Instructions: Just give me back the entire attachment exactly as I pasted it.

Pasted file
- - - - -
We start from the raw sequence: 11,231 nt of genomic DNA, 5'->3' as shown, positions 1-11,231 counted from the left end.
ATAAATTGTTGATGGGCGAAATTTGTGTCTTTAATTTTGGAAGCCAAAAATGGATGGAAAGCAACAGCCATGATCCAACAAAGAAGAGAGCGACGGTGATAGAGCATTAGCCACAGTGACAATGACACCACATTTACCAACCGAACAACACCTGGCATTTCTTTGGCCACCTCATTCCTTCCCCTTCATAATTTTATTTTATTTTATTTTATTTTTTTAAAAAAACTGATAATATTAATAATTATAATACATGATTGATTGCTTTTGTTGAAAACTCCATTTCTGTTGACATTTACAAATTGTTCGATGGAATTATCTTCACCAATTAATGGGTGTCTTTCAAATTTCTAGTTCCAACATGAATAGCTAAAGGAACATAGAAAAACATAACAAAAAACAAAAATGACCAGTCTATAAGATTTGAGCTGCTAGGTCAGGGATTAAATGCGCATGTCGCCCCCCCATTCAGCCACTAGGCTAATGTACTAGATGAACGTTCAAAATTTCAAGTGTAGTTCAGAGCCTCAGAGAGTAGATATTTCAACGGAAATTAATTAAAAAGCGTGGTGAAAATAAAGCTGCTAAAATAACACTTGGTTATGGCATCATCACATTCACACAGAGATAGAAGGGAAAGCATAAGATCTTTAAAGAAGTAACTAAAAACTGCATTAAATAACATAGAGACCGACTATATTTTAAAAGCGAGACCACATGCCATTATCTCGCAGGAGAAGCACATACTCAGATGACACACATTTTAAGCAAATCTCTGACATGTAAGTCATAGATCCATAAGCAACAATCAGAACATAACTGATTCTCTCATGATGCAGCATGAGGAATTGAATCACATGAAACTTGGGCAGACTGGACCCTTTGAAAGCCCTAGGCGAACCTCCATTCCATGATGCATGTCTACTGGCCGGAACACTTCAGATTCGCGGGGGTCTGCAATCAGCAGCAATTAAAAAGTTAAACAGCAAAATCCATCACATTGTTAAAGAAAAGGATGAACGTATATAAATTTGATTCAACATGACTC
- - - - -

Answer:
We start from the raw sequence: 11,231 nt of genomic DNA, 5'->3' as shown, positions 1-11,231 counted from the left end.
ATAAATTGTTGATGGGCGAAATTTGTGTCTTTAATTTTGGAAGCCAAAAATGGATGGAAAGCAACAGCCATGATCCAACAAAGAAGAGAGCGACGGTGATAGAGCATTAGCCACAGTGACAATGACACCACATTTACCAACCGAACAACACCTGGCATTTCTTTGGCCACCTCATTCCTTCCCCTTCATAATTTTATTTTATTTTATTTTATTTTTTTAAAAAAACTGATAATATTAATAATTATAATACATGATTGATTGCTTTTGTTGAAAACTCCATTTCTGTTGACATTTACAAATTGTTCGATGGAATTATCTTCACCAATTAATGGGTGTCTTTCAAATTTCTAGTTCCAACATGAATAGCTAAAGGAACATAGAAAAACATAACAAAAAACAAAAATGACCAGTCTATAAGATTTGAGCTGCTAGGTCAGGGATTAAATGCGCATGTCGCCCCCCCATTCAGCCACTAGGCTAATGTACTAGATGAACGTTCAAAATTTCAAGTGTAGTTCAGAGCCTCAGAGAGTAGATATTTCAACGGAAATTAATTAAAAAGCGTGGTGAAAATAAAGCTGCTAAAATAACACTTGGTTATGGCATCATCACATTCACACAGAGATAGAAGGGAAAGCATAAGATCTTTAAAGAAGTAACTAAAAACTGCATTAAATAACATAGAGACCGACTATATTTTAAAAGCGAGACCACATGCCATTATCTCGCAGGAGAAGCACATACTCAGATGACACACATTTTAAGCAAATCTCTGACATGTAAGTCATAGATCCATAAGCAACAATCAGAACATAACTGATTCTCTCATGATGCAGCATGAGGAATTGAATCACATGAAACTTGGGCAGACTGGACCCTTTGAAAGCCCTAGGCGAACCTCCATTCCATGATGCATGTCTACTGGCCGGAACACTTCAGATTCGCGGGGGTCTGCAATCAGCAGCAATTAAAAAGTTAAACAGCAAAATCCATCACATTGTTAAAGAAAAGGATGAACGTATATAAATTTGATTCAACATGACTC